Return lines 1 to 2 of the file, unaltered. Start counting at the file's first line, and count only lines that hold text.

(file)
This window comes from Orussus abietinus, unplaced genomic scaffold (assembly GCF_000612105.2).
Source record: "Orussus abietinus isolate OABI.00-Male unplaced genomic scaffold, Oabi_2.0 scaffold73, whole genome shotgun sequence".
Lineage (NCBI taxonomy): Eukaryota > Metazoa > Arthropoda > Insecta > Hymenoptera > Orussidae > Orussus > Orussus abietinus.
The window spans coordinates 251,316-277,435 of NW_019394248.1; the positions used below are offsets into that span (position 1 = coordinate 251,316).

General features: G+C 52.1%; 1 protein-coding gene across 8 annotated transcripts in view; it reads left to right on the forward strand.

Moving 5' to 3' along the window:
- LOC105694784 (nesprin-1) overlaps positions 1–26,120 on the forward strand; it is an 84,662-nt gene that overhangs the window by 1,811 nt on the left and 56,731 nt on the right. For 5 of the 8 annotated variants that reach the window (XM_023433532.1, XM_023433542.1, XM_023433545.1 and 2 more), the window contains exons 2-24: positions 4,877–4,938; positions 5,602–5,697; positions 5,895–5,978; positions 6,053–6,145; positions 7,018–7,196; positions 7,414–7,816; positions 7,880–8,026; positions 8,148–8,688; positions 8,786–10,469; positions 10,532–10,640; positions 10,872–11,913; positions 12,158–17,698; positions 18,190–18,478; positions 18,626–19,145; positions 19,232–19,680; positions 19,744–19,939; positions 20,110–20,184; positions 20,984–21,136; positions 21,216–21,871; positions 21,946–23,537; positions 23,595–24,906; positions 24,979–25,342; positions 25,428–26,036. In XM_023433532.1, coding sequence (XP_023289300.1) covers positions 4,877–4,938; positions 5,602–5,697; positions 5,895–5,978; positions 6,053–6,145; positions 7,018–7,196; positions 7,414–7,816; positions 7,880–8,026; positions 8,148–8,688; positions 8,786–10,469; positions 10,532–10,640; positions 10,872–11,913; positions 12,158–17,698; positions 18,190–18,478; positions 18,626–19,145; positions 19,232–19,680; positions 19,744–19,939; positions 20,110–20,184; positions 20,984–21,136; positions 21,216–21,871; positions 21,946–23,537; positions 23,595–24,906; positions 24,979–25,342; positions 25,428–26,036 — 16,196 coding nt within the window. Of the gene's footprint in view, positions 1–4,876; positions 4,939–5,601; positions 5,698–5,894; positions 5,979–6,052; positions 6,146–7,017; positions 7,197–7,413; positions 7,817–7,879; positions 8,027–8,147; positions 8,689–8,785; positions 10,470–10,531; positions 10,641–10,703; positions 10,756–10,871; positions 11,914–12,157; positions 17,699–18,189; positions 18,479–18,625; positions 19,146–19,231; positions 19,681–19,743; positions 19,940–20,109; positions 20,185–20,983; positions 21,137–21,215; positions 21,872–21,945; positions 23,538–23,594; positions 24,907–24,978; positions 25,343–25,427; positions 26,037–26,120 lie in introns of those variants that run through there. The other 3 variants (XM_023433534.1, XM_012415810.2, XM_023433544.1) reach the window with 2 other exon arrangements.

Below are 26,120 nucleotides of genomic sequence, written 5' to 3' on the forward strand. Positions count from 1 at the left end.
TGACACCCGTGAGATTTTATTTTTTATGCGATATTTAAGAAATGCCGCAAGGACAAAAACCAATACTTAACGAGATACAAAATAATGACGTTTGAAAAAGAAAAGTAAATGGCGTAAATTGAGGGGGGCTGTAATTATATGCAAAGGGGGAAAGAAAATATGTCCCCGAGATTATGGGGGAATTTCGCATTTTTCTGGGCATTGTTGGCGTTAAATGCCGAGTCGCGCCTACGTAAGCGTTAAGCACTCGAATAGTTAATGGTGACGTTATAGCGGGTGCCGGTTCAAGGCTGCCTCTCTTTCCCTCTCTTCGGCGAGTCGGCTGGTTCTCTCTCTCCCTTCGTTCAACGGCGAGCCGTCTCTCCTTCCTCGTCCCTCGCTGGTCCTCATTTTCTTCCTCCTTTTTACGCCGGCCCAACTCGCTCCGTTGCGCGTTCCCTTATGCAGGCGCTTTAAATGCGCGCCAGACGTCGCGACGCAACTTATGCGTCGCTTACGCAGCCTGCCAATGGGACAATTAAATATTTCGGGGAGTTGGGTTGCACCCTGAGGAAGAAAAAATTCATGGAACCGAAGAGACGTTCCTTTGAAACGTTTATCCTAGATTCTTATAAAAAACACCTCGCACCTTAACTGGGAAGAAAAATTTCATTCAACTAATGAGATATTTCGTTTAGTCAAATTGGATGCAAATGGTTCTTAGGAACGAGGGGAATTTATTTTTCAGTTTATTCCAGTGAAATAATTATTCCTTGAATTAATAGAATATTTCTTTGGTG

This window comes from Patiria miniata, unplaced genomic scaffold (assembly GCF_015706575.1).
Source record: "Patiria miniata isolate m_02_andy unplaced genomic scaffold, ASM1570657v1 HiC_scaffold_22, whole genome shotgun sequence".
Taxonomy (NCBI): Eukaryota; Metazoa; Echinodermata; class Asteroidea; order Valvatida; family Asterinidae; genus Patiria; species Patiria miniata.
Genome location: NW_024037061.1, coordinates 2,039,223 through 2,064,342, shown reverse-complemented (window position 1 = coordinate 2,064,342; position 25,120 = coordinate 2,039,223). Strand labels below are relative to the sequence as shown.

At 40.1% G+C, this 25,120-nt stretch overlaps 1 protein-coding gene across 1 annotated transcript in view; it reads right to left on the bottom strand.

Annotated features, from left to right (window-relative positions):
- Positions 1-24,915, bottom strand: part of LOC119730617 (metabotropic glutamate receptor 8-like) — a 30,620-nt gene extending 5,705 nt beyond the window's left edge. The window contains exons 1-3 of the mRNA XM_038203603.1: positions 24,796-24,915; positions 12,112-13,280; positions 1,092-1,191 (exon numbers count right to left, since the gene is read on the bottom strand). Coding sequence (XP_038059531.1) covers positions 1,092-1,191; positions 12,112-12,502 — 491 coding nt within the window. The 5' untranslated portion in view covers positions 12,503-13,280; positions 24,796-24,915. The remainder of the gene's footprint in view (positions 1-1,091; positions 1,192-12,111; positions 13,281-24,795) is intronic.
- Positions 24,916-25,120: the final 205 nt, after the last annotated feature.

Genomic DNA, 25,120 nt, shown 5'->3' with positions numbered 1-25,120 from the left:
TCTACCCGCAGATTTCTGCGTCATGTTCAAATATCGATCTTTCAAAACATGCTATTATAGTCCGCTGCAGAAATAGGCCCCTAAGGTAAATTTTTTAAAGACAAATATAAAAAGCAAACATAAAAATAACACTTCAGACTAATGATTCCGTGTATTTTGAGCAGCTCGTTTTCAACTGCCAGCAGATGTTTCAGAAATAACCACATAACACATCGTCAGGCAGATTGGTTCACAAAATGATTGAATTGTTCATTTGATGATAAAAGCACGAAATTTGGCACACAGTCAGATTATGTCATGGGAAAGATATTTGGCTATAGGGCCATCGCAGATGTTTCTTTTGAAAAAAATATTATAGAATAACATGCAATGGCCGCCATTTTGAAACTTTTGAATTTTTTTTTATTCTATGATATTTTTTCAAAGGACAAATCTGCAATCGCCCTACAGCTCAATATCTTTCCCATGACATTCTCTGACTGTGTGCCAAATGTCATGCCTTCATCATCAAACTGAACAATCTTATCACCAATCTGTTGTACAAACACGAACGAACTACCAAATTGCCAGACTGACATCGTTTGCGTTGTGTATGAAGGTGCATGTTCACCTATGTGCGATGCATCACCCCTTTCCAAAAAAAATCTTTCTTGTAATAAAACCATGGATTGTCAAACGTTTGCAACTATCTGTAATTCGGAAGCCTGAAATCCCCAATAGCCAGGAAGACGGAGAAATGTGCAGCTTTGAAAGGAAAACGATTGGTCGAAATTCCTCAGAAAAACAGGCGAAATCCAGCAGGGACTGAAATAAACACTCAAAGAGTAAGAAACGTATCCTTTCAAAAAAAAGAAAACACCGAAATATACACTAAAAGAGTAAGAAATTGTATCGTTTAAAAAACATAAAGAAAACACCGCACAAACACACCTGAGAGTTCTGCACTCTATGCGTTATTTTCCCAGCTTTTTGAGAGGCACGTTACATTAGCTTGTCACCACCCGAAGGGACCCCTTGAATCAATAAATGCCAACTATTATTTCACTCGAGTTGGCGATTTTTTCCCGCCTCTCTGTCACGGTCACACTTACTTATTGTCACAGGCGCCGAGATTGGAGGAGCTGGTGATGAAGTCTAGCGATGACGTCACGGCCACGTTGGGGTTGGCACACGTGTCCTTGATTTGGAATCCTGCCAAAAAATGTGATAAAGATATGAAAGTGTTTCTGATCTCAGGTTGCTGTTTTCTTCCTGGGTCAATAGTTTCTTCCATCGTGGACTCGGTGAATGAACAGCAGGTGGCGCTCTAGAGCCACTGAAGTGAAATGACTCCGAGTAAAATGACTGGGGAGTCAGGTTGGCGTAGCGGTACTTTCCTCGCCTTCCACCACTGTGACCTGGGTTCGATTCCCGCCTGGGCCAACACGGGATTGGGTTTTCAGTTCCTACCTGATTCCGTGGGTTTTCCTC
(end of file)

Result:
This window comes from Orussus abietinus, unplaced genomic scaffold (assembly GCF_000612105.2).
Source record: "Orussus abietinus isolate OABI.00-Male unplaced genomic scaffold, Oabi_2.0 scaffold73, whole genome shotgun sequence".